AMD came to these conclusions on the basis of its own testing and discussions with the researchers who discovered RIDL. It's important to note here, that the "Fallout" vulnerability AMD is referring to in this statement is the one which is part of four MDS vulnerabilities Intel disclosed yesterday, and not the identically named "Fallout" vulnerability discovered by CTS Labs in 2018, allegedly affecting secure memory management of AMD "Zen" processors.

Yet Another Speculative Malfunction: Intel Reveals New Side-Channel Attack, Advises Disabling Hyper-Threading Below 8th, 9th Gen CPUs

Ouch doesn't even begin to describe how much that headline hurt. As far as speculative execution goes, it's been well covered by now, but here's a refresher. Speculative execution essentially means that your CPU tries to think ahead of time on what data may or may not be needed, and processes it before it knows it's needed. The objective is to take advantage of concurrency in the CPU design, keeping processing units that would otherwise be left idle to process and deliver results on the off-chance that they are indeed required by the system: and when they are called for, the CPU saves time by not having to process them on the fly and already having them available.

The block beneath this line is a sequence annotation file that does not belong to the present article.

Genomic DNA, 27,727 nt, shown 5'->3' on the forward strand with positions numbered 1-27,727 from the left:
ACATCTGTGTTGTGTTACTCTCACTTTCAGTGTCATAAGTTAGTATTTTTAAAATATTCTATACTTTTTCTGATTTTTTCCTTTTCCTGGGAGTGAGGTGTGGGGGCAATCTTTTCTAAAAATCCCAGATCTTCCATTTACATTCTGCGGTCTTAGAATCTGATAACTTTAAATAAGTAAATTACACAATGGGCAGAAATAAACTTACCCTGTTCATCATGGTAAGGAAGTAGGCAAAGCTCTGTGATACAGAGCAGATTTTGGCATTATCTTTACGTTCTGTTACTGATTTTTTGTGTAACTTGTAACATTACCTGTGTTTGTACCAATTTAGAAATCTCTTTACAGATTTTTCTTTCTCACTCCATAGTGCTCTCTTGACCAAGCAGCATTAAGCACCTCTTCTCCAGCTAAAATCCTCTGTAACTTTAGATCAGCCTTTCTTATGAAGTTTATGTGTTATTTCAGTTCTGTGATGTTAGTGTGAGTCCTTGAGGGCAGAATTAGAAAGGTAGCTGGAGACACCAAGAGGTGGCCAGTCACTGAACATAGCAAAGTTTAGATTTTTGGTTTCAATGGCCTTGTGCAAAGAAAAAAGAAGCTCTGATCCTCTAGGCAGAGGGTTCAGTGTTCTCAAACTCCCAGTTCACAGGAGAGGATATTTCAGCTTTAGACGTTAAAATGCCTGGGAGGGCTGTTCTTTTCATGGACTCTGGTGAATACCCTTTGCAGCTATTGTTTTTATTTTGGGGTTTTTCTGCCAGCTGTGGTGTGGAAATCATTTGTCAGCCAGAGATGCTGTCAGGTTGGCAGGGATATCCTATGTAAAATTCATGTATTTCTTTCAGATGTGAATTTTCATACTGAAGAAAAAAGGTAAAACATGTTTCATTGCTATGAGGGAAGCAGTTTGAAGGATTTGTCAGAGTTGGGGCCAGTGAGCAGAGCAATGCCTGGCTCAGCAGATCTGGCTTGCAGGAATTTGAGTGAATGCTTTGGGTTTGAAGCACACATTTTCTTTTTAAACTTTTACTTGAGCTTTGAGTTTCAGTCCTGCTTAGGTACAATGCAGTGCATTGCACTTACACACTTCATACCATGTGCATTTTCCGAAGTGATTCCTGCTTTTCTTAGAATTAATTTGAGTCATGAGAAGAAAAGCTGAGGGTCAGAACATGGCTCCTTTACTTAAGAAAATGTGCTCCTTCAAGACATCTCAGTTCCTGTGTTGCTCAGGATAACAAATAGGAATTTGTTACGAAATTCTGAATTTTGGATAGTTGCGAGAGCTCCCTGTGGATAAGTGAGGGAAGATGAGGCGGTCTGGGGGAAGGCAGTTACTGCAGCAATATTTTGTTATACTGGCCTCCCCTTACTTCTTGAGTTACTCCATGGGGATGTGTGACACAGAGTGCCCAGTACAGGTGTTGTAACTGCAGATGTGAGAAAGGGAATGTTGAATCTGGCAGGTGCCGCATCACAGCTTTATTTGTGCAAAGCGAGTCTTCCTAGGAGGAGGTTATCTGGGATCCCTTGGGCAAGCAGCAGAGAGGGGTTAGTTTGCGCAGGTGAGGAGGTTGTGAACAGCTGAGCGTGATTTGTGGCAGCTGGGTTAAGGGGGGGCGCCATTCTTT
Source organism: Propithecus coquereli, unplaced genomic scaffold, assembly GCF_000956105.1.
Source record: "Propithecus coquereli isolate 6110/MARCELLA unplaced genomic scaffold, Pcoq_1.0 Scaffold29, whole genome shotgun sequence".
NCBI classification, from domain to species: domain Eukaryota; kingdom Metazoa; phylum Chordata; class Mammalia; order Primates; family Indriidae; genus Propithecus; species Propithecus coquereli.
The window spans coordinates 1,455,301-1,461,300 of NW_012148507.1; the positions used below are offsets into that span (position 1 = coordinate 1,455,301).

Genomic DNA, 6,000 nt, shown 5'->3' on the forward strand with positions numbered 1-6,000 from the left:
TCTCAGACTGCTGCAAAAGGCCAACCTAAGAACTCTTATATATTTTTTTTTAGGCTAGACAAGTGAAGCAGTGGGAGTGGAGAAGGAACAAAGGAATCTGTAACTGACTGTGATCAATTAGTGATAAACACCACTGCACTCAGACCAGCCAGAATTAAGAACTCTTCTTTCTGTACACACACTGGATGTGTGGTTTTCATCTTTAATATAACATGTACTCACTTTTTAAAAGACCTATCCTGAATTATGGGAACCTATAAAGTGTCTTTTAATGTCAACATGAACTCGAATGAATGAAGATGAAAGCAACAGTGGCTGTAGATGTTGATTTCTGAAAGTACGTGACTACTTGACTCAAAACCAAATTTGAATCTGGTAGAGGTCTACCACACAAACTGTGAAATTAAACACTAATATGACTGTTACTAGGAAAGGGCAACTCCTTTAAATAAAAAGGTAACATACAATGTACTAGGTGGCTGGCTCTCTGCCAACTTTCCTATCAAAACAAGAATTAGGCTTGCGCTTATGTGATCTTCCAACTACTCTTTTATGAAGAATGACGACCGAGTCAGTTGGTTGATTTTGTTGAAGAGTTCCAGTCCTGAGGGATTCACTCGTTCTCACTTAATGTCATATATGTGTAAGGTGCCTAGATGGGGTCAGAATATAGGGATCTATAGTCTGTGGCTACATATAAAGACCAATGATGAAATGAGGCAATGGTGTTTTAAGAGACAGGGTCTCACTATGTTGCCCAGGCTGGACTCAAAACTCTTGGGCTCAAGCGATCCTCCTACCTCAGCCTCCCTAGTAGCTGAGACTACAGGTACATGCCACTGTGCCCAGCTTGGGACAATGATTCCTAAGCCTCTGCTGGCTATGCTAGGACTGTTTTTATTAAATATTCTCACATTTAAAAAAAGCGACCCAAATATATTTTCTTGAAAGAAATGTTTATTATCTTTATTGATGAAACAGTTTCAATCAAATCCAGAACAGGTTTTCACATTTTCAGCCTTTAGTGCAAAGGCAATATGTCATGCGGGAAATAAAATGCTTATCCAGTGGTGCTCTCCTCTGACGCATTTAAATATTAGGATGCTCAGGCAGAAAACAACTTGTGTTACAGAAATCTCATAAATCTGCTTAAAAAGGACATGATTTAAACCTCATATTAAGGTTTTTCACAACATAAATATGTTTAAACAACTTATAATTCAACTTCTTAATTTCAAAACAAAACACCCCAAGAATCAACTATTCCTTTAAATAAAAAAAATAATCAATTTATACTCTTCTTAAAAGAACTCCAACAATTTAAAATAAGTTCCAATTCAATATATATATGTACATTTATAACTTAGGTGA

The flaws have been announced by Intel in coordination with Austrian university TU Graz, Vrije Universiteit Amsterdam, the University of Michigan, the University of Adelaide, KU Leuven in Belgium, Worcester Polytechnic Institute, Saarland University in Germany and security firms Cyberus, BitDefender, Qihoo360 and Oracle. While some of the parties involved have named the four identified flaws with names such as "ZombieLoad", "Fallout", and RIDL, or "Rogue In-Flight Data Load", Intel is using the PEGI-13 "Microarchitectural Data Sampling (MDS)" name.

AMD CPUs Immune to SPOILER Vulnerability: Company Statement